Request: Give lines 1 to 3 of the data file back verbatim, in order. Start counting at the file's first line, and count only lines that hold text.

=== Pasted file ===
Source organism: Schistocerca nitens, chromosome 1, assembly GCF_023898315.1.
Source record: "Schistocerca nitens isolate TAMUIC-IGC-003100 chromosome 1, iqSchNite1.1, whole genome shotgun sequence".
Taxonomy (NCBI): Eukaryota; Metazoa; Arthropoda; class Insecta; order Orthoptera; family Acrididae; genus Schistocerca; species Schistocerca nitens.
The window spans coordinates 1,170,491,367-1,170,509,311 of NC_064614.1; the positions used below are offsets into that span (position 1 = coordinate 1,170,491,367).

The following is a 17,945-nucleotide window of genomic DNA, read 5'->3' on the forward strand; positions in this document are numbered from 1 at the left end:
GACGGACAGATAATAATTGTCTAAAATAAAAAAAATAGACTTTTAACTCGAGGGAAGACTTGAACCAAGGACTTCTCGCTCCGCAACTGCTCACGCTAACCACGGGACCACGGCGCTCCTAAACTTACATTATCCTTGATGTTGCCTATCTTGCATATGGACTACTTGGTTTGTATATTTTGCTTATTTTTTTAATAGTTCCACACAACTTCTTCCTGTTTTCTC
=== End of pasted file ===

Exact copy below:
Source organism: Schistocerca nitens, chromosome 1, assembly GCF_023898315.1.
Source record: "Schistocerca nitens isolate TAMUIC-IGC-003100 chromosome 1, iqSchNite1.1, whole genome shotgun sequence".
Taxonomy (NCBI): Eukaryota; Metazoa; Arthropoda; class Insecta; order Orthoptera; family Acrididae; genus Schistocerca; species Schistocerca nitens.